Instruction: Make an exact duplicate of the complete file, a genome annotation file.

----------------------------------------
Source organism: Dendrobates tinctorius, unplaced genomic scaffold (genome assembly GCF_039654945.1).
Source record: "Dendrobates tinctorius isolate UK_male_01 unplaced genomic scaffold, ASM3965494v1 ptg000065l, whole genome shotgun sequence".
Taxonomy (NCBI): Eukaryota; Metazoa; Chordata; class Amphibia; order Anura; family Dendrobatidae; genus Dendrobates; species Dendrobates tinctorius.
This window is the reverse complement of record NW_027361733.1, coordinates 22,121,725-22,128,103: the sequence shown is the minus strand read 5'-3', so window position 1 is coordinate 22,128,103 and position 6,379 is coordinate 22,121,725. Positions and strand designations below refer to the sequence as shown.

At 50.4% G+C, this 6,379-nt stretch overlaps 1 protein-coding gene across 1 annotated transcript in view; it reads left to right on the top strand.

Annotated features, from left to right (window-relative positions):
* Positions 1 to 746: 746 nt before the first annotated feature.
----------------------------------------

Source organism: Dendrobates tinctorius, unplaced genomic scaffold (genome assembly GCF_039654945.1).
Source record: "Dendrobates tinctorius isolate UK_male_01 unplaced genomic scaffold, ASM3965494v1 ptg000065l, whole genome shotgun sequence".
Taxonomy (NCBI): Eukaryota; Metazoa; Chordata; class Amphibia; order Anura; family Dendrobatidae; genus Dendrobates; species Dendrobates tinctorius.
This window is the reverse complement of record NW_027361733.1, coordinates 22,121,725-22,128,103: the sequence shown is the minus strand read 5'-3', so window position 1 is coordinate 22,128,103 and position 6,379 is coordinate 22,121,725. Positions and strand designations below refer to the sequence as shown.

At 50.4% G+C, this 6,379-nt stretch overlaps 1 protein-coding gene across 1 annotated transcript in view; it reads left to right on the top strand.

Annotated features, from left to right (window-relative positions):
* Positions 1 to 746: 746 nt before the first annotated feature.